danteshuman

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I think, at least in the beginning, your cats need a room just for them. Also if your cats are used to sleeping with you, I wouldn’t change that. If the dogs are crate trained, your cats could safely meet the dogs while you sleep.

I’m not sure how strong of a prey drive a German shepherd has. Either way obedience training is key. I know when I was a kid, our Norwegian elkhound hunted anything except our cat. They knew our cat was off limits. The possums, chickens & bunny were fair game in their mind. A drop it command could help prevent an accident.

Please tell us how it goes.
 

neely

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I’m not sure how strong of a prey drive a German shepherd has. Either way obedience training is key.
Our last dog was a shepherd and by far the sweetest, most tolerant dog. He got along better with our cats than any other dog but I agree obedience training is key no matter what the breed and being consistent. Unfortunately some owners are not consistent or do not follow through.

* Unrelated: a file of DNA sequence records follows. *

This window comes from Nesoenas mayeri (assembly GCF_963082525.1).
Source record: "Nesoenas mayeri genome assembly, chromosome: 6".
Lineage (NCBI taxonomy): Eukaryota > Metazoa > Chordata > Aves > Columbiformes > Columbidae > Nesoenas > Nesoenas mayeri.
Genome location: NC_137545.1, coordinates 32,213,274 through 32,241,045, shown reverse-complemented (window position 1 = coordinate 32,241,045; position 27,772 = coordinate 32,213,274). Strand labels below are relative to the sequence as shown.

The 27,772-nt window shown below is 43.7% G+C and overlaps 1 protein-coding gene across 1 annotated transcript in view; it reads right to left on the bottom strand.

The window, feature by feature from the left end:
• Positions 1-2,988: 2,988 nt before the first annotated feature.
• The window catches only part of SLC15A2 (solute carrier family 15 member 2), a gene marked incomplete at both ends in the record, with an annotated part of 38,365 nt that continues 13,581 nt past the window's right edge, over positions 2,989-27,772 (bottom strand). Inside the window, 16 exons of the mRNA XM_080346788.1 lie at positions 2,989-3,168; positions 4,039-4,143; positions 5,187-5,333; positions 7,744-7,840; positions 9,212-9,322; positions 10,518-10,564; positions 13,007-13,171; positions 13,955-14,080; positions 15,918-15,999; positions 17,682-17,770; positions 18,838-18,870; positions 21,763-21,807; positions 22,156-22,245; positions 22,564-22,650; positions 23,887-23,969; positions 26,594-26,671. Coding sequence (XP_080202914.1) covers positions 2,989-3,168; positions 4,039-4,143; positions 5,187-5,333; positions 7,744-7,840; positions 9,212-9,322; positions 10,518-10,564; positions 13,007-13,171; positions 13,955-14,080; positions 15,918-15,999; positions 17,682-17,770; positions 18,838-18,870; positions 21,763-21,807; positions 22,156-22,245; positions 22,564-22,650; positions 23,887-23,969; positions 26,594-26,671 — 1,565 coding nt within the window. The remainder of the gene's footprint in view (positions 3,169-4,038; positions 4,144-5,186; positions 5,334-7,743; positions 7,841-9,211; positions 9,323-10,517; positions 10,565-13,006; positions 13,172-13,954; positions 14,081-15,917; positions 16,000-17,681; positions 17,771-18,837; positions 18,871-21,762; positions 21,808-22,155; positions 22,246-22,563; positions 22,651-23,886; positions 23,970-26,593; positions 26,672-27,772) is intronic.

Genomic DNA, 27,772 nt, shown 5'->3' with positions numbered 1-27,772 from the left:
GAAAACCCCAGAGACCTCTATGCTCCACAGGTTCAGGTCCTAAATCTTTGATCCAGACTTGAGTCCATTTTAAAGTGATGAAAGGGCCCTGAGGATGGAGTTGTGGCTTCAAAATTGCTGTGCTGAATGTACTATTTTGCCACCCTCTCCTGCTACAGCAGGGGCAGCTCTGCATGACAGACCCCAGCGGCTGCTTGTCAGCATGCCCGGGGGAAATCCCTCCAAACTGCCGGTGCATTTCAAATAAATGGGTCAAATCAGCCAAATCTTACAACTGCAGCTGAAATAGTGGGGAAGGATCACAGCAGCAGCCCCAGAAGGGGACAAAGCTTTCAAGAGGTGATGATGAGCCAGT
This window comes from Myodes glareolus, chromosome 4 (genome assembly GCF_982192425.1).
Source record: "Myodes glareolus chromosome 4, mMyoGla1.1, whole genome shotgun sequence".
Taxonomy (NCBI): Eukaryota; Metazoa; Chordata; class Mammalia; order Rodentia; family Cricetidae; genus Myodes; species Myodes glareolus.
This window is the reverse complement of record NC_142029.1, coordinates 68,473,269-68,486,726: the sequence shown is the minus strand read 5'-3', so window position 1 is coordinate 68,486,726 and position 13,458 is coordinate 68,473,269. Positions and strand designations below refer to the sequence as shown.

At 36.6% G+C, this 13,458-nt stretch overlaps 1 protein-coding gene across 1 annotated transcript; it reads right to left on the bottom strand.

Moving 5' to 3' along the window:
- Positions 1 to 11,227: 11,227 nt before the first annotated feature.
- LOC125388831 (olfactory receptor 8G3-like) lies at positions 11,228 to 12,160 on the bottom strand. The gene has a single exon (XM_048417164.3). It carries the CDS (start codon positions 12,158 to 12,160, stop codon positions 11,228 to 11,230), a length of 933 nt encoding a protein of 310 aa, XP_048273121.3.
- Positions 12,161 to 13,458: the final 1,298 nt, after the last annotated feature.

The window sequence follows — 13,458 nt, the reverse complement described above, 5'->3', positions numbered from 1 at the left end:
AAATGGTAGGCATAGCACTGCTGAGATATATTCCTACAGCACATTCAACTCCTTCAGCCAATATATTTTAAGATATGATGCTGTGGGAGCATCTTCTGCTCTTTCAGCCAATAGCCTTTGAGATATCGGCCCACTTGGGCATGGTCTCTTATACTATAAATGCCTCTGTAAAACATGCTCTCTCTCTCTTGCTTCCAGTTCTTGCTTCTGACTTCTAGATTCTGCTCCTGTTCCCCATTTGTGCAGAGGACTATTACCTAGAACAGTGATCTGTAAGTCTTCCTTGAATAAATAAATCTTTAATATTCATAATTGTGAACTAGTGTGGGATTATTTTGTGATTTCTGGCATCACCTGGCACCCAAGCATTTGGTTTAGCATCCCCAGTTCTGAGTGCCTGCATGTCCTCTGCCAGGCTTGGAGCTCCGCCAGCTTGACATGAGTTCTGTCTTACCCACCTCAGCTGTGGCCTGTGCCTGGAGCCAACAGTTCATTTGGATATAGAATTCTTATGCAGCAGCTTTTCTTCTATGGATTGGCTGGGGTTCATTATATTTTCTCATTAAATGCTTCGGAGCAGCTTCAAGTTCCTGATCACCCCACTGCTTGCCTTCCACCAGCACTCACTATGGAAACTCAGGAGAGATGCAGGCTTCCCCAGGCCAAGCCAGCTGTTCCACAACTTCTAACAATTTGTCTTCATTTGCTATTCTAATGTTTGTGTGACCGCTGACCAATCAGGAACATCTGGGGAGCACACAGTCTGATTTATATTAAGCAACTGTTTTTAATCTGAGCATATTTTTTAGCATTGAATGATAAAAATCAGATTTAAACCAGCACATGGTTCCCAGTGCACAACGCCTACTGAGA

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You should expect to take a minimum of a month to introduce your dog and cat properly. Cats are usually more sensitive about their territory than dogs, so it may take months before she feels comfortable being in the presence of a dog. Changes in a cat’s environment cause them a lot of stress due to which some cats stop eating, some hide from everyone in the house, and some become aggressive. Initially, you can start by allowing them to hear and smell each other. Once they are familiar with each other’s smell and voice, allow them to see another, but there should be a barrier between them. And most importantly, make sure your dog is on a leash. Reward both your cat and dog with treats if they both act calm and relax during this time. Slowly and gradually, when both of them become acquainted with each other’s presence, allow them to meet face to face, making sure that your dog is on the leash, and know basic commands like sit and relax.